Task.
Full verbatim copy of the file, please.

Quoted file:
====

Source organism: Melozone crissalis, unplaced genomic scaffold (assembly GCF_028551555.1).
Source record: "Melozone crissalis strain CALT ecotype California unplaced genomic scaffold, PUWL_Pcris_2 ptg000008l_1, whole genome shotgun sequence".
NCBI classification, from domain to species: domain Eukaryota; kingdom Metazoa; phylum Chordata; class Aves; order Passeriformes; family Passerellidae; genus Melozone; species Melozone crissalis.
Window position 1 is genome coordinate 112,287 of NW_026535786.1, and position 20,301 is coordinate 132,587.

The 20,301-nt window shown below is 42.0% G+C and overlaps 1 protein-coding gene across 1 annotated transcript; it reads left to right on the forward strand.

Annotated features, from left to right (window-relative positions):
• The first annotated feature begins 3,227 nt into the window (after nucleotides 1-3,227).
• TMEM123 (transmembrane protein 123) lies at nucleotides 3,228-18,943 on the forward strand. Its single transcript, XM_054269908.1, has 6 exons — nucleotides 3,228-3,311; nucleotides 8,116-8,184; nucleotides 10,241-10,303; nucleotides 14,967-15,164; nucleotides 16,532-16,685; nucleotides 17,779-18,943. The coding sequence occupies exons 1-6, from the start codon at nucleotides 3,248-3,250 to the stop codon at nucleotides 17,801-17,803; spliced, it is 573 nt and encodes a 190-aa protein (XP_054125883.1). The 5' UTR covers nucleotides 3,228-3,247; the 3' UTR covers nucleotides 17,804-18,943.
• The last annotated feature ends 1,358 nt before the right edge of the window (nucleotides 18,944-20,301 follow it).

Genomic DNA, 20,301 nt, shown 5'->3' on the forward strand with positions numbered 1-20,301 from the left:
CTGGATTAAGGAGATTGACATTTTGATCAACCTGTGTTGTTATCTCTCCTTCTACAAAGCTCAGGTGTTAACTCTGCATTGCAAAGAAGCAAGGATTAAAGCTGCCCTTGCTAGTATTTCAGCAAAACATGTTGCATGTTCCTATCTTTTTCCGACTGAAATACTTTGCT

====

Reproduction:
Source organism: Melozone crissalis, unplaced genomic scaffold (assembly GCF_028551555.1).
Source record: "Melozone crissalis strain CALT ecotype California unplaced genomic scaffold, PUWL_Pcris_2 ptg000008l_1, whole genome shotgun sequence".
NCBI classification, from domain to species: domain Eukaryota; kingdom Metazoa; phylum Chordata; class Aves; order Passeriformes; family Passerellidae; genus Melozone; species Melozone crissalis.
Window position 1 is genome coordinate 112,287 of NW_026535786.1, and position 20,301 is coordinate 132,587.

The 20,301-nt window shown below is 42.0% G+C and overlaps 1 protein-coding gene across 1 annotated transcript; it reads left to right on the forward strand.

Annotated features, from left to right (window-relative positions):
• The first annotated feature begins 3,227 nt into the window (after nucleotides 1-3,227).
• TMEM123 (transmembrane protein 123) lies at nucleotides 3,228-18,943 on the forward strand. Its single transcript, XM_054269908.1, has 6 exons — nucleotides 3,228-3,311; nucleotides 8,116-8,184; nucleotides 10,241-10,303; nucleotides 14,967-15,164; nucleotides 16,532-16,685; nucleotides 17,779-18,943. The coding sequence occupies exons 1-6, from the start codon at nucleotides 3,248-3,250 to the stop codon at nucleotides 17,801-17,803; spliced, it is 573 nt and encodes a 190-aa protein (XP_054125883.1). The 5' UTR covers nucleotides 3,228-3,247; the 3' UTR covers nucleotides 17,804-18,943.
• The last annotated feature ends 1,358 nt before the right edge of the window (nucleotides 18,944-20,301 follow it).

Genomic DNA, 20,301 nt, shown 5'->3' on the forward strand with positions numbered 1-20,301 from the left:
CTGGATTAAGGAGATTGACATTTTGATCAACCTGTGTTGTTATCTCTCCTTCTACAAAGCTCAGGTGTTAACTCTGCATTGCAAAGAAGCAAGGATTAAAGCTGCCCTTGCTAGTATTTCAGCAAAACATGTTGCATGTTCCTATCTTTTTCCGACTGAAATACTTTGCT